“This is a critical test flight,” says NASA’s Kathy Lueders, commercial crew program manager. “Bob and Doug are going to get to test fly the vehicle and check it out … and make sure that before it’s certified, the design is working.”

Dragon will autonomously dock with the ISS at approximately 10:29 a.m. on May 31, where Behnken and Hurley will join U.S. astronaut Chris Cassidy and Russian cosmonauts Anatoly Ivanishin and Ivan Vagner. The Demo-2 crew’s stay in space will last between one and four months, a duration that depends on both space station operations and the timing of the Crew-1 launch, currently set for late August.

Two pros return to space

Behnken and Hurley are 20-year veterans of the astronaut corps, close friends, and former military test pilots. Each flew aboard two space shuttle missions and delivered portions of the ISS into orbit—and Hurley piloted the last shuttle flight before the program’s retirement in 2011. During that mission, known as STS-135, the crew left a small U.S. flag aboard the space station; now, Hurley and Behnken will retrieve it.

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Two minutes after launch, the SpaceX rocket is a mere orange dot as its engines push the astronauts toward space in a picture-perfect launch.

Photograph by Bill Ingalls, NASA

“The plan always was … that the first U.S. vehicle to launch from Florida and come to the International Space Station would grab that flag,” Hurley said before launch. Neither astronaut expected another flight assignment after the space shuttle was retired, let alone on a completely new spacecraft.

“We’ve longed to be a part of a test mission, a test spaceflight,” Behnken said. “It’s something we maybe dreamed about,” even though it did not seem likely back when the pair joined the astronaut corps.

But in 2015, NASA selected the two pros for the Commercial Crew program. Now returning to orbit to join their colleagues aboard a space station they helped build, Hurley, 53, and Behnken, 49, feel a bit like going back to an old home.

“[Cassidy] said something about how he’s looking forward to seeing our ugly mugs on board space station.” Hurley said shortly after arriving in Cape Canaveral on May 20. “We’re hoping to go up there and lend a couple of extra sets of hands and hopefully not make more work for him in the meantime.”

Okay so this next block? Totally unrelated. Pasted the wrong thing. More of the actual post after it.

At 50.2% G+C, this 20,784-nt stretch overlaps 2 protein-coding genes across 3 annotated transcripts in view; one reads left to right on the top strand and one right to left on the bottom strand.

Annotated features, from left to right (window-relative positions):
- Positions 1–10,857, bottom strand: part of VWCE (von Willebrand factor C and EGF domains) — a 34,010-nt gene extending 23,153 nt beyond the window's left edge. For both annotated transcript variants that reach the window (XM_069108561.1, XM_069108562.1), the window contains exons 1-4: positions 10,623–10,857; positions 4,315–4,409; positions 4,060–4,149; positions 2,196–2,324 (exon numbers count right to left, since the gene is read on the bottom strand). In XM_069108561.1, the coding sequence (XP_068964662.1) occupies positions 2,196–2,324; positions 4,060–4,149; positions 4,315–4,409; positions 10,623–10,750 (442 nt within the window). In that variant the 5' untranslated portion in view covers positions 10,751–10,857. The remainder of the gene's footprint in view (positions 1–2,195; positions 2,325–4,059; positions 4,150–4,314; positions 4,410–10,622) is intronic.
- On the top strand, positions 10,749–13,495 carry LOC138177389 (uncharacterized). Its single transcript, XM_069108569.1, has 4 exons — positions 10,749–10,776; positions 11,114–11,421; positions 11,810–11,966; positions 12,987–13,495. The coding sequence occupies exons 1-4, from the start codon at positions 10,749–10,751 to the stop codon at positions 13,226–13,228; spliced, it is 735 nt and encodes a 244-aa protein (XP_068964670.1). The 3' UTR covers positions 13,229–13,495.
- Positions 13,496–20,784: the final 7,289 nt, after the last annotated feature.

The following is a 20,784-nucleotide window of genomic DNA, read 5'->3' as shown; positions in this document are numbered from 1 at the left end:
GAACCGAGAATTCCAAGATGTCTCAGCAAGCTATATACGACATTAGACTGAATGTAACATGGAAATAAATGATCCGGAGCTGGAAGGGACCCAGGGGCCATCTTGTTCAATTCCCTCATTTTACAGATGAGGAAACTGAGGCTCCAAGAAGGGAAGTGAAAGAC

When the Demo-2 astronauts leave the ISS, they’ll fly Dragon back through Earth’s atmosphere and splash down off Florida’s Atlantic coast using four parachutes. The ocean landing is similar to the watery touchdowns of U.S. spacecraft in the 1960s and 1970s.

“A capsule design—it’s kind of rudimentary in some ways, but it makes a lot of sense for getting in and out of the atmosphere in the simplest and lightest way possible,” says Bill Barry, NASA’s chief historian. Capsules are also an efficient design for targeting destinations beyond Earth’s immediate neighborhood, such as Mars.

“We want our next space vehicle to take us beyond low-Earth orbit,” Barry says.

Sixty years of launches from the Cape

For decades, NASA spacecraft have streaked through Florida’s skies, taking advantage of the faster rotation of the planet near the Equator to slingshot people and machines over the Atlantic and into space. And even during the earliest days of U.S. human spaceflight, private companies played a major role in launching astronauts into orbit.

“It’s not like NASA’s civil service employees sat there and turned wrenches to build Mercury, Gemini, Apollo,” Barry says. “We had contractors who did that.”

In the early 1980s, while the Soviet Union stuck to the same basic spacecraft design, the U.S. took a different approach. NASA abandoned the capsules of its early years and launched a fix-winged spacecraft into orbit—a space shuttle that carried seven astronauts. Rather than parachuting back to Earth, the shuttle could glide and land like an airplane on a long runway at KSC or California’s Edwards Air Force Base.